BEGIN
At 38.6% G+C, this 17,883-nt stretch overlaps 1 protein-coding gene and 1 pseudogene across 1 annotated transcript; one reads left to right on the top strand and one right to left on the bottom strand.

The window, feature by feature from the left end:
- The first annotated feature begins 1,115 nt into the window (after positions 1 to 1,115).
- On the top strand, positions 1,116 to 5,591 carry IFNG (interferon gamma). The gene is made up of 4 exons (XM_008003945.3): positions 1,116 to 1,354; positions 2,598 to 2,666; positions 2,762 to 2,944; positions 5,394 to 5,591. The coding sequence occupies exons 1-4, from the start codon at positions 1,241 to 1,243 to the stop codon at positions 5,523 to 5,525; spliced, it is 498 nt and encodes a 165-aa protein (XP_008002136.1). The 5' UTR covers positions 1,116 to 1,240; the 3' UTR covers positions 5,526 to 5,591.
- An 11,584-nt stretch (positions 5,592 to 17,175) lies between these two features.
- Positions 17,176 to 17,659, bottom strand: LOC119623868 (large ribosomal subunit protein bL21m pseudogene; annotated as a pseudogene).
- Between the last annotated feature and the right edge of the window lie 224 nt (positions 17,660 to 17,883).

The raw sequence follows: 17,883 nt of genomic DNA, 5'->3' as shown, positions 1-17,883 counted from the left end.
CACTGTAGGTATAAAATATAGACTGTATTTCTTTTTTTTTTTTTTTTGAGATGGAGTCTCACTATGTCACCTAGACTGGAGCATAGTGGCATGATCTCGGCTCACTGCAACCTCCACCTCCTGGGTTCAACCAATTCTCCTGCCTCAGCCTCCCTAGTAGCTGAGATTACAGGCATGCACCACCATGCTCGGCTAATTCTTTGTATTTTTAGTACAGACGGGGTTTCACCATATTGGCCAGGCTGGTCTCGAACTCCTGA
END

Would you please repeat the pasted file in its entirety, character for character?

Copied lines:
At 38.6% G+C, this 17,883-nt stretch overlaps 1 protein-coding gene and 1 pseudogene across 1 annotated transcript; one reads left to right on the top strand and one right to left on the bottom strand.

The window, feature by feature from the left end:
- The first annotated feature begins 1,115 nt into the window (after positions 1 to 1,115).
- On the top strand, positions 1,116 to 5,591 carry IFNG (interferon gamma). The gene is made up of 4 exons (XM_008003945.3): positions 1,116 to 1,354; positions 2,598 to 2,666; positions 2,762 to 2,944; positions 5,394 to 5,591. The coding sequence occupies exons 1-4, from the start codon at positions 1,241 to 1,243 to the stop codon at positions 5,523 to 5,525; spliced, it is 498 nt and encodes a 165-aa protein (XP_008002136.1). The 5' UTR covers positions 1,116 to 1,240; the 3' UTR covers positions 5,526 to 5,591.
- An 11,584-nt stretch (positions 5,592 to 17,175) lies between these two features.
- Positions 17,176 to 17,659, bottom strand: LOC119623868 (large ribosomal subunit protein bL21m pseudogene; annotated as a pseudogene).
- Between the last annotated feature and the right edge of the window lie 224 nt (positions 17,660 to 17,883).

The raw sequence follows: 17,883 nt of genomic DNA, 5'->3' as shown, positions 1-17,883 counted from the left end.
CACTGTAGGTATAAAATATAGACTGTATTTCTTTTTTTTTTTTTTTTGAGATGGAGTCTCACTATGTCACCTAGACTGGAGCATAGTGGCATGATCTCGGCTCACTGCAACCTCCACCTCCTGGGTTCAACCAATTCTCCTGCCTCAGCCTCCCTAGTAGCTGAGATTACAGGCATGCACCACCATGCTCGGCTAATTCTTTGTATTTTTAGTACAGACGGGGTTTCACCATATTGGCCAGGCTGGTCTCGAACTCCTGA